What I took away was a profound sense that processed food has really taken over the planet in a diabolical way. Processed vegetable oil is the staple fat for most of the world. The diets we look to as ideal--the French, the Eskimos, the Japanese-- all were inundated with Coca Cola, Ritz Crackers and sugar-laden yogurt snacks. (Those darn French women still looked fantastic despite downing buckets of Yoplait. Grrrrrr. I hates the French!) Of course Americans, who spend more on food than any nation on Earth, had the most processed food of any family in the exhibit. One photo shows a tiny pile of fresh vegetables and meat in a sea of boxes, packages and plastic bottles.

One of the messages that the photographers took away from their project was that Americans simply eat too much. Of course this goes against everything I stand for at the Jane Austen diet, where large quantities of healing, whole foods are the key to health. Not eating enough calories from healthy foods has destroyed the American metabolism. We are fat and starving from a nutrient point of view and that isn't something that the books authors managed to figure out. Apart from this misguided conclusion, I think the book is a very insightful, honest and balanced look at the way the planet eats.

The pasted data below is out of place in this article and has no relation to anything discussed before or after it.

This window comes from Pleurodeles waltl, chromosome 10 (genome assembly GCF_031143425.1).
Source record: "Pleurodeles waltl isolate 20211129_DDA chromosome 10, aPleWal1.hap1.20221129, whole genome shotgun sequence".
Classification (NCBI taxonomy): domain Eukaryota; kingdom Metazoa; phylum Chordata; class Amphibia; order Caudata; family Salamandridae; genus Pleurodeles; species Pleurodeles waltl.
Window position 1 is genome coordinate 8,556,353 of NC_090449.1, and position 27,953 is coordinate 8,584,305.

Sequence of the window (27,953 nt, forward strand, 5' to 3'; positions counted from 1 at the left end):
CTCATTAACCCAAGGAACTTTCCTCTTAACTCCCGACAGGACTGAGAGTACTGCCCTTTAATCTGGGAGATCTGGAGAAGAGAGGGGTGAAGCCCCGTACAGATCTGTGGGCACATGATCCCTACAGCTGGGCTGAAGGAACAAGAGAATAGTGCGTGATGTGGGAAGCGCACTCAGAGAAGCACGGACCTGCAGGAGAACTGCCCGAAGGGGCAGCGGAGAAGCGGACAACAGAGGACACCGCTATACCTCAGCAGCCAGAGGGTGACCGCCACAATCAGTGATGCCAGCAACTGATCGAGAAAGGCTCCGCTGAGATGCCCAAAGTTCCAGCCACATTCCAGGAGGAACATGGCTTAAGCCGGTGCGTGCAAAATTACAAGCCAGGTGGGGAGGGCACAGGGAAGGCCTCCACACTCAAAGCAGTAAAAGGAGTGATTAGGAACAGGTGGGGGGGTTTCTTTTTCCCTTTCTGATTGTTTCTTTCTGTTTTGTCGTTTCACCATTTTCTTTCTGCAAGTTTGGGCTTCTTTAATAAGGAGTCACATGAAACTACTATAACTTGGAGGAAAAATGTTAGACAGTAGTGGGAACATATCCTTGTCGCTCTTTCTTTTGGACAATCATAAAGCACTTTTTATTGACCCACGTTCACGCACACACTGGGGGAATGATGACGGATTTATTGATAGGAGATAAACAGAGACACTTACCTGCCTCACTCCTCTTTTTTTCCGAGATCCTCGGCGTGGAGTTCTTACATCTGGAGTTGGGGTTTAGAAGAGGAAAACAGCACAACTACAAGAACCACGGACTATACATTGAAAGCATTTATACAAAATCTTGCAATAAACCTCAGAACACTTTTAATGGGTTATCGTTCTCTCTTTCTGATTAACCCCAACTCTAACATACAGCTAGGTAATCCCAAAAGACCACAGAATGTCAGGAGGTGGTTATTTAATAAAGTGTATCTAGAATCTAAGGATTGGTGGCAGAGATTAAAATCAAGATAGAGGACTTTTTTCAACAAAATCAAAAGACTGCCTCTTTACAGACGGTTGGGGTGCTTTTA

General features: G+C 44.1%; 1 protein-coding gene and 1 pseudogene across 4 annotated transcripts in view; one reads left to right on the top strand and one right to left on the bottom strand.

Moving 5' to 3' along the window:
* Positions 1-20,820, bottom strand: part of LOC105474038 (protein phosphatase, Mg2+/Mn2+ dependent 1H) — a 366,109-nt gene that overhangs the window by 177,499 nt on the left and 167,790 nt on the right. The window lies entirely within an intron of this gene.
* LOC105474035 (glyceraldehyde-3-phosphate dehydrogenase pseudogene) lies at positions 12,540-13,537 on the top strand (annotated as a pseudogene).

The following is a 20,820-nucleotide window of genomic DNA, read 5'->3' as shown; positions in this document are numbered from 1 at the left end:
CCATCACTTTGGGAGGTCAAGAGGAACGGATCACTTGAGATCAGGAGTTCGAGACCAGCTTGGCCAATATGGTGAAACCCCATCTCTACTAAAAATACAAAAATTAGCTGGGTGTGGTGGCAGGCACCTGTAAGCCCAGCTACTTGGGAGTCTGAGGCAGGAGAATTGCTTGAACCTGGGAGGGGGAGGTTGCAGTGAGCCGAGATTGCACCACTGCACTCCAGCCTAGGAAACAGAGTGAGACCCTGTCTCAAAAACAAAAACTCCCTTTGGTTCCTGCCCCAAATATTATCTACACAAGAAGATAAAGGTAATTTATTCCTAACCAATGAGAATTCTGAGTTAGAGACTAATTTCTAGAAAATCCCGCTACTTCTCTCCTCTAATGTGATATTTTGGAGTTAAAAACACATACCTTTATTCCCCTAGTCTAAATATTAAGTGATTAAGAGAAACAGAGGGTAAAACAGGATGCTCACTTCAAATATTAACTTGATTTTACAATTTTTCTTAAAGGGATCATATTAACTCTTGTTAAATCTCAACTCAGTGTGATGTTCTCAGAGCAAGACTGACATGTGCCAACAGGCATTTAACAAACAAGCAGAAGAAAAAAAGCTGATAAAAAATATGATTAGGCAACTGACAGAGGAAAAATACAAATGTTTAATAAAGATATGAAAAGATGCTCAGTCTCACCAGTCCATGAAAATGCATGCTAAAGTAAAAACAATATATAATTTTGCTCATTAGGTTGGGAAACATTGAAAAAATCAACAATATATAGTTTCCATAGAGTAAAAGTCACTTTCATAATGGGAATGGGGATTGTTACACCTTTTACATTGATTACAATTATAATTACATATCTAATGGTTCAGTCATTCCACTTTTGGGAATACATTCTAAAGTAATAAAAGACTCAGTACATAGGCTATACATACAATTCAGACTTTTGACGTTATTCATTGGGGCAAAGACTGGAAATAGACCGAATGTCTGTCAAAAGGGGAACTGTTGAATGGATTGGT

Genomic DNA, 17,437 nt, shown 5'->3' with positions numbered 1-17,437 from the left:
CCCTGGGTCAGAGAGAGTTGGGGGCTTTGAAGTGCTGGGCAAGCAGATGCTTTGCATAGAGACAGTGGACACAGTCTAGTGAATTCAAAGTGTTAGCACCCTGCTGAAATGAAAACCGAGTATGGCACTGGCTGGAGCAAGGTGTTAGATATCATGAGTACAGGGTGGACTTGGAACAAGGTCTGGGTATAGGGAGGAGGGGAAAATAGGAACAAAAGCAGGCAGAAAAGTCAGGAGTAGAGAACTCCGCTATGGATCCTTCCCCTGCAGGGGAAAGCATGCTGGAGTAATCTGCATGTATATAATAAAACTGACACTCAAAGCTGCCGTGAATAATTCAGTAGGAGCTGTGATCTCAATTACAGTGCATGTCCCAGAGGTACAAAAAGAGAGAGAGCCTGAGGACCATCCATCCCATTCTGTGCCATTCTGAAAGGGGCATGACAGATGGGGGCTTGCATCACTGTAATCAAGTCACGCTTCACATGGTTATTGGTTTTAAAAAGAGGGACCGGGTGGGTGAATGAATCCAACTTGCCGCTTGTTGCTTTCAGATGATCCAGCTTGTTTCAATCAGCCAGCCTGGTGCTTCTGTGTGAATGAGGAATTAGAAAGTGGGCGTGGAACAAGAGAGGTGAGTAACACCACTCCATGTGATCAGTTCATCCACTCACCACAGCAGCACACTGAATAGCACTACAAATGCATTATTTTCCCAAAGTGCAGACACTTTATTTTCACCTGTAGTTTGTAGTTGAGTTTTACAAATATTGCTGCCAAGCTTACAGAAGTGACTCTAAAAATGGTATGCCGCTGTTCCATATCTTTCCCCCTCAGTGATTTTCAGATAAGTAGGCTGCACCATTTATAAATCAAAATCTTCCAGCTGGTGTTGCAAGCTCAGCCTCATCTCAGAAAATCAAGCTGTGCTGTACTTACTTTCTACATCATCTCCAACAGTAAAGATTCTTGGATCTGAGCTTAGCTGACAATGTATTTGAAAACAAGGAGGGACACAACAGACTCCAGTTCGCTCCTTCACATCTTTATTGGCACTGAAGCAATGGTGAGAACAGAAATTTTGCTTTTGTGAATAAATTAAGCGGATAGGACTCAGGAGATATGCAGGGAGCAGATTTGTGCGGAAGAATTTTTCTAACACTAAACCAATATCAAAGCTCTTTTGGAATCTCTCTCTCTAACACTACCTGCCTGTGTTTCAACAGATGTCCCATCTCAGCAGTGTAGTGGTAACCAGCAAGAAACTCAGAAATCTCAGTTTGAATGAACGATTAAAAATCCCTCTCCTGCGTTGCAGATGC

Check out more photos from Hungry Planet.

Thursday, January 7, 2010

On the twelth day of Christmas....a butcher!

I had planned to do a big Thanksgiving Jane Austen feast and make a whole bill of fare from The Complete Housewife. I settled for doing the turkey with oyster stuffing. Pretty much everything else on the table was traditional American Thanksgiving food, and one classic from my mom: sweet potatoes in orange halves with melted marshmellow topping. I did make a huge venison pie the week before Thanksgiving which I made in my dry run prep for Turkey Day. It was kind of like a fancy meatloaf inside a huge, thick pastry shell. It was good, but a little weird.